Life is going to offer up a world of challenges. It just does. No one gets to the end without having their back side handed to them once in awhile. Some get it more than others. Whichever side of the fence you land on please remember that we are all praying for you. You are covered by the prayers and blessings of some of the most ardent prayer warriors I know. So remember to breathe, seek help when you need it and know that most storms will pass in time. Keep your eye on your passion and your purpose, not everyone else’s. Find out what feeds your soul and gives you a reason to get out of bed swinging each morning. Tilt at windmills, slay dragons and most of all work on being a good person. Money will come and go, but you can’t take it with you. Cherish relationships above all else, especially your relationship with God.
I will leave you with a few of my favorite quotes that have sustained me through the tough times and have been my compass in life:
● Promise yourself to be so strong that nothing can disturb your peace of mind. Look at the sunny side of everything and make your optimism come true. Think only of the best, work only for the best and expect only the best. Forget the mistakes of the past and press on to the greater achievements of the future. Give so much time to the improvement of yourself that you have no time to criticize others. Live in the faith that the whole world is on your side as long as you are true to the best that is in you. (Christian D. Larson)
● Peace. It does not mean to be in a place where there is no noise, trouble or hard work. It means to be in the midst of those things and still be calm in your heart. (unknown)
You’ll always be my Cob. I will always be here if you need me no matter what, and if I know one thing, it is that the world is ready for you to step up in all of your magnificence and make a huge impact.
Wisps of glimmer, shards of luminescence, chaos and silence – my mind is a mashup of weird and unsettling elements. The emotion fatigue and dread brought on by the incessant “breaking news” media notifications leaves me with a sense of shuttered vision, not to mention a weary soul.
Much of my art, and my essence, is derived from inspiration, love and a longing for equity, justice and peace. In the last two weeks it feels as if the world has tipped on a new axis. I am no stranger to hate or bigotry, but current events have thrown lighter fuel on the world I thought I knew. Silly me.
I have no idea how to fix the world in this particular moment and time. The violence, hate, fear, pain and despair are palpable. I don’t know how to fix that. With each new act of violence or hatred our human potential is compromised and the realization is staggering. The thread of my artistic inspiration is dampened under layers of grief, anger, concern, heartbreak and this painful process of consciousness expansion.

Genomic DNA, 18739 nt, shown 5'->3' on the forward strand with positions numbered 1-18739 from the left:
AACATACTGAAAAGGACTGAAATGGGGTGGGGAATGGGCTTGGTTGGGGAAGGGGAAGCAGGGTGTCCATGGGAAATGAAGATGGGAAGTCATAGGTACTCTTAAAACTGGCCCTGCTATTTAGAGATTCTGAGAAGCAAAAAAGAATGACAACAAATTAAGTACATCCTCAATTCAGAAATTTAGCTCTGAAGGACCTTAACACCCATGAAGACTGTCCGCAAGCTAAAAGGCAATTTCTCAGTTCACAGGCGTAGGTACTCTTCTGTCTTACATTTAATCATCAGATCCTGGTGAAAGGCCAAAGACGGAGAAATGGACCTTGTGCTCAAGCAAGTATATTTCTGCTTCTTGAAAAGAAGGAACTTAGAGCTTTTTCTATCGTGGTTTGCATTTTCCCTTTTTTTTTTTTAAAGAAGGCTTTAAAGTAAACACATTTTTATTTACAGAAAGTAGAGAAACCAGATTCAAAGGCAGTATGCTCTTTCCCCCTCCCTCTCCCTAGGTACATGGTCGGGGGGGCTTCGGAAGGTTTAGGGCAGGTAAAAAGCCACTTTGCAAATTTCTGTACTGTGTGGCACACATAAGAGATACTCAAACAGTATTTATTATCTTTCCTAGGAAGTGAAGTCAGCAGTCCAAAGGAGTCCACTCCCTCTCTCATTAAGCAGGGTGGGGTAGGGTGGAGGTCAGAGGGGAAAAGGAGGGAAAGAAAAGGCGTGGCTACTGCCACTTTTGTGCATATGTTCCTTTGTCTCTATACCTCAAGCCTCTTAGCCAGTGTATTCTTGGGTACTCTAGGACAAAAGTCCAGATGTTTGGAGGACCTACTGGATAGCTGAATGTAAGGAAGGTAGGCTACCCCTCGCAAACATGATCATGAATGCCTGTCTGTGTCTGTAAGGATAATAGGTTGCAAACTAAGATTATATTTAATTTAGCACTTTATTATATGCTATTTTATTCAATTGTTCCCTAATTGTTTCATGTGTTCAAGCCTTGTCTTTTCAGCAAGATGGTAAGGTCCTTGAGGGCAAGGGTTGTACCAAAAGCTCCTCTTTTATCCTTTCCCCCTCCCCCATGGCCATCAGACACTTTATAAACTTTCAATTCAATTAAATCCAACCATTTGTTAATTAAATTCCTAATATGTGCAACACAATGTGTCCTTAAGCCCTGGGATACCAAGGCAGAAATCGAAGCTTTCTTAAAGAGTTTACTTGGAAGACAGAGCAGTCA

I can’t unsee the callous disregard for vulnerable human beings who have done nothing to be caught in harm’s crossfire. I’ve exhausted my current capacity to explain why we should care about refugees, women’s rights, Black Lives, LGBTQ communities, those whose faith is different than mine and our ability to protect the Earth (just to name a few.) The explaining doesn’t do it. It doesn’t touch the mark or soften hearts.
My consciousness bucket list includes seeing the end of war, hunger, violence (especially towards women and children,) homelessness, achieving equality, justice for all, mainstream acceptance and treatment of mental health issues and love, love, LOVE! Yes, I am Pollyanna, The Kumbaya Kid and any other snarky retort that comes to mind. I want to live to see peace on Earth. I do and I’m unashamed to admit that my heart weeps each time we take steps further away from that paradise.
How do I take the emotional turmoil and infuse it into a piece of work that “says something?” Hell, how do I use the skills I’ve developed to drain this emotional morass so I can connect with my creative source? I can’t seem to get away from Nina Simone’s words about an artist’s duty…”An artist’s duty is to reflect the times…How can you be an artist and NOT reflect the times?”
Those are haunting words, an artistic call to action. At it’s core it comes down to the fact that the inspiration behind the art can not be beckoned with a checklist. Inspiration seeps into my heart, soul, brain, dreams through mysterious and elusive means. When my vision is shuttered the wisps of thought, light and creativity struggle to find the pathway. In such turbulent times I struggle with finding the head and heart space to nurture the creative being inside.
With acting they tell you take whatever you are feeling and use it. Intellecutally I believe it’s the same principal, yet my vast ocean of feelings are solely generating more feelings – loss, grief, exhaustion and at times hopelessness. The “work” for me is to manually turn the corner. Since I can not seem to shake this space, I have been sure to make it to the gym, to more eat fruits and vegetables, hydrate and get more than my traditional 5-6 hours of sleep.